Wednesday, December 31, 2014

UPDATE: HOWTO Mailchimp's OAuth2

I have been working to integrate the Mailchimp OAuth implementation into an application that uses mailchimp mailing lists to drive call campaigns. My users login into my site using mailchimp, so you can see its going to be a very strong integration.
I have found a few problems with the implementation. This is about my 10th OAuth implementation so I am pretty familiar with all the little implementation differences. Here are a few crits, meant to be constructive. 
Here are some details. I am using the Mailchimp python API on bitbucket and the Bananas_OAuth implementation.

Mailchimp Python API -
Banana Py Oauth -

  1. Its seems as though the calls from don't return enough information to reliably create a user in the authenticating system and that the API does not have a method to get data on the OAuth user that the access token was generated for. This creates a problem when attempting to create a user for the first time. When user authenticates the following information should be in the response: email address, unique unchangeable id, and mail chimp username. Right now I have to use the "account_name" which can be changed. Can you see where this might be an issue? I also have to generate a fake email and force the user to verify the email when I could just use the one you verified already. This can be dealt with using the account-details method in the helper api.
  2. The OAuth implementation does not implement scope.
  3. The OAuth implementation does not use best practices for refresh tokens.
  4. The OAuth implementation is difficult to implement a flow for, I have implemented about 10 of these and I couldnt figure it out from your docs. If Bananas wast there I would have ended up spending an insane of of time.
  5. Making the API docs say that the calls use the API key is confusing I had to read deep to see that you could use an access token to make calls.
  6. Why doesn't it have a OAuth implementation in the API, c'mom just add Bananas_OAuth and do a little more architectural work to unify the concepts.

UPDATE: Cole from Mailchimp API got back to me in a day and gave me a solution for #1, I added this to the Gist as well. Looks like it works.

I have a Gist that shows some of the backflips I am having to do, its too bad too because with some very small changes the OAuth2 implementation and API would be pretty darn good. Check out what I am doing:
I am also giving you a reference to an OAuth implementation that is solid and easy to implement:

Friday, November 21, 2014

Now you tell me.

Play 2.0 Support is Now Part of the Scala Plugin

The key change we’d like to highlight is that the Scala and Play 2.0 plugins have merged together, so with IntelliJ IDEA 14 you don’t need to install them separately because Play 2.0 support is now a part of the Scala plugin. You still need to run IntelliJ IDEA Ultimate to enable Play 2.0 support though.

Saturday, November 01, 2014

Why Google's Oauth2 implementation is poor

When comparing oauth2 providers I find that Google, while being the most compliant has the absolute worst working examples of their code. Everytime I see example code from google I get the mental image picture of a 24 year old developer who claims "its works!" while not even considering how someone who has never used the technology they are proposing may interpret their completely uncommented code base.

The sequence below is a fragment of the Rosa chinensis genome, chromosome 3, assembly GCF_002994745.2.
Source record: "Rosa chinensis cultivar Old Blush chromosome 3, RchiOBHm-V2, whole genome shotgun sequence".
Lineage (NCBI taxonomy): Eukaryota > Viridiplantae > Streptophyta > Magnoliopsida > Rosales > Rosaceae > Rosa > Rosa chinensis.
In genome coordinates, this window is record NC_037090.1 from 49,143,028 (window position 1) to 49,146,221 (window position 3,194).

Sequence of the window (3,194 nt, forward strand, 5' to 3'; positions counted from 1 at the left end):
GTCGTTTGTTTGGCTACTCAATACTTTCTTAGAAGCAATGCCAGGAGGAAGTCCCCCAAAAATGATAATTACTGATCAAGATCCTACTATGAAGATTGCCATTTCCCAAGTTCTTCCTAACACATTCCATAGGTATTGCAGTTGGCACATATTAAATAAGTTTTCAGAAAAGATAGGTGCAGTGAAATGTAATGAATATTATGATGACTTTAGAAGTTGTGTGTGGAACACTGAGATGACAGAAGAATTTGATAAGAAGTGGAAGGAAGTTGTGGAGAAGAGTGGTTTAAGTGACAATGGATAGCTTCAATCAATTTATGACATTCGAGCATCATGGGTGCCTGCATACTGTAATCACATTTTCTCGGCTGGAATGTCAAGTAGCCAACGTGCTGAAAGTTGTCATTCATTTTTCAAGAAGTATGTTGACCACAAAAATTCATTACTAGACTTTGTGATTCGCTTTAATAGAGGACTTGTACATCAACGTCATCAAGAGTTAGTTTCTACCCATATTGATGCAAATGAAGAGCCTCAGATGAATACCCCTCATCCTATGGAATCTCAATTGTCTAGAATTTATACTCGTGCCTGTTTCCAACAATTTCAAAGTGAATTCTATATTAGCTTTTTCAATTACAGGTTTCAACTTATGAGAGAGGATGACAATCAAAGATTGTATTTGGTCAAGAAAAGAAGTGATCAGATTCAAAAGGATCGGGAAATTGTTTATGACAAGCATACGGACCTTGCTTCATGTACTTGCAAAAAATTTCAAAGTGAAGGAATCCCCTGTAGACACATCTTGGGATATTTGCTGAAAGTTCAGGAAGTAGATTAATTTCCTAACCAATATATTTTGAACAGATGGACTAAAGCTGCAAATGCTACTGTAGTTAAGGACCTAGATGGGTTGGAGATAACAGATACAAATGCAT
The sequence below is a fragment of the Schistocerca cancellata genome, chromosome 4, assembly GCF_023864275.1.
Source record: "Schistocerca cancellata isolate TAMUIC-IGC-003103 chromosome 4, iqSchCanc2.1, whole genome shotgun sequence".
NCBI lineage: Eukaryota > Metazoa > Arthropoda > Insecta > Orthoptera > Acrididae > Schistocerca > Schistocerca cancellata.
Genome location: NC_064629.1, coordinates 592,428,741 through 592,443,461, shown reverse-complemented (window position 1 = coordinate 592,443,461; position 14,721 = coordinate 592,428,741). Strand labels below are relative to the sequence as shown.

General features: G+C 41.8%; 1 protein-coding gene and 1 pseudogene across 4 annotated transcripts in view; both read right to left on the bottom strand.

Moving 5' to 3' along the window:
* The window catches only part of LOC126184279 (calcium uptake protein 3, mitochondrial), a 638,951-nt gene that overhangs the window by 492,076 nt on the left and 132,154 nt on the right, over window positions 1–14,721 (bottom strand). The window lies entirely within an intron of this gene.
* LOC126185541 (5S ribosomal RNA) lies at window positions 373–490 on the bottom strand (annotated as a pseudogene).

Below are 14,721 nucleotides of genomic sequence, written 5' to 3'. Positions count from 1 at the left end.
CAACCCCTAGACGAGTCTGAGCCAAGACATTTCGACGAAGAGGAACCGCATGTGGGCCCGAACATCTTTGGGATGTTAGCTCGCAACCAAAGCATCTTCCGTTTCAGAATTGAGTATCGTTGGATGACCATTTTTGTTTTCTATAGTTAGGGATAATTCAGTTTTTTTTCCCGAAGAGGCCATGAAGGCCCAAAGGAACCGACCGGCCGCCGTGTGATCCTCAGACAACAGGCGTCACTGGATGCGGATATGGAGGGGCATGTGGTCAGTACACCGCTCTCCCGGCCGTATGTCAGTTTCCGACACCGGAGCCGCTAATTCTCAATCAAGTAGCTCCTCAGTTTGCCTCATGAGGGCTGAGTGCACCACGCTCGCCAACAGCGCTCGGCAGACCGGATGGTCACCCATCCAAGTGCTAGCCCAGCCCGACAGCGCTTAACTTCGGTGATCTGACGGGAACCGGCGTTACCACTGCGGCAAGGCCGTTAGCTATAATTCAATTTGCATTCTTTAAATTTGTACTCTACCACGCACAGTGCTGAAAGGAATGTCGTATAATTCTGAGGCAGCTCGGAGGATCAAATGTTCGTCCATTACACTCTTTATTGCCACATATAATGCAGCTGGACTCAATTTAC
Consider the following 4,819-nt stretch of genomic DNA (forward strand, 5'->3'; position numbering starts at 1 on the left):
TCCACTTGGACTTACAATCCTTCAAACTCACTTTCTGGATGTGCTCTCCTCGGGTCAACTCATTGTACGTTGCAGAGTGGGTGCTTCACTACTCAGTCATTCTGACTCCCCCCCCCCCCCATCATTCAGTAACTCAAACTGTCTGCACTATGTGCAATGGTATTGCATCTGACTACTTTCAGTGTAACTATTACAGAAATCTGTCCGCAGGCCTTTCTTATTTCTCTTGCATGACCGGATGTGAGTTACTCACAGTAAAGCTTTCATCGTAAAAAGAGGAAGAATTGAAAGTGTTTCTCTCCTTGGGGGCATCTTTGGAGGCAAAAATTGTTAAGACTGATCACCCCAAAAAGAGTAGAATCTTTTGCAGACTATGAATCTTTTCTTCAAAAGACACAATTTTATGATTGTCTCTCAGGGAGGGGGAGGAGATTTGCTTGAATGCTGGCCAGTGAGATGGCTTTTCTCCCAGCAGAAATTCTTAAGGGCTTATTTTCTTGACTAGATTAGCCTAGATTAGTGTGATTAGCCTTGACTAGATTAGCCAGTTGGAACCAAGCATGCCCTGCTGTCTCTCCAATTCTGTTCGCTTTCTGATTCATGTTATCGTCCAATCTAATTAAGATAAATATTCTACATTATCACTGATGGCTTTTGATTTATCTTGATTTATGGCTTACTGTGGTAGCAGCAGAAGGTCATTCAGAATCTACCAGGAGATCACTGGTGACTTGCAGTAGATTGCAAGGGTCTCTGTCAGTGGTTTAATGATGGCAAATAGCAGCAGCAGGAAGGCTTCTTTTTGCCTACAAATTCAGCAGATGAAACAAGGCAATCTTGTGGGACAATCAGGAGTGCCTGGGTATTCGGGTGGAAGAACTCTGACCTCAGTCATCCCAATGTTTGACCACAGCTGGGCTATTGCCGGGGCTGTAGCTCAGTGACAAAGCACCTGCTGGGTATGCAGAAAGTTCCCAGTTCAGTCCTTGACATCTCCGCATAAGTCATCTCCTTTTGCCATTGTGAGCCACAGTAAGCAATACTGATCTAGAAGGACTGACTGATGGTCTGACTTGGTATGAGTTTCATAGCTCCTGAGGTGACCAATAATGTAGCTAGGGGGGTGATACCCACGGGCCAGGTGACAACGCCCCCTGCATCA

Really? So I attempted to get this framework working in my app for hours. It requires that you use the google model objects and the xsrfutil libs to work (I guess I never got it to).


This FLOW framework obscures the oauth2 process from the developer, so you are completely dependent on the code base being simple to understand to get the implementation working. Secondly creating the oauth2 app client credentials are buried deep in google's "API Dashboard". It was the longest amount of time I have ever spent on an oauth2 implementation. I have done many of these and this one is very difficult to work with.

Compare this to oauth2 providers that actually give you the curl approaches directly, and allow you to compare it to their API. Their oauth2 implementation is not hidden, and you can easily figure out what needs to be done.

Pretty good outh2 implementation, well documented, easy to use API. Poor user object returned on successful auth in some cases.

Its good. Period.

Good implementation and documentation. The python examples were a little off but a python dev can figure it our. Their support responds to problems. Worthy.

Here are my recommendations to oauth providers:
  • Make the entire three legged process easy to natively implement via curl commands.
  • Build auth apis that are simple extensions of that flow 
  • Make sure that the client api can access enough user information to create a user record on the target app without asking for more information. 
  • Make it easy for developer to create client app secrets and manage multiple environments.

Saturday, July 05, 2014

Apache 2 SSL Cert and Config


I am installing a SSL cert for Apache2 and I thought I would document it. I have done it so many times now and kinda feel like its about time to have a place to go to to get the details quickly. I am using a domain level cert because its cheap and will provide encryption without having to verify my "business" (there isnt one yet). The cert I am using for this is Comodo's positivessl cert from that costs 9.99

Apache2 + mod_ssl



Saturday, April 26, 2014

Actual Coinbase Client HTTP (Get & Post)

I like coinbase, seems like a pretty robust API, but sadly there are documentation bugs and they arent so hot at replying to support issues. After some thinking I figured out why the API calls were thinking they were not JSON.

Thursday, April 03, 2014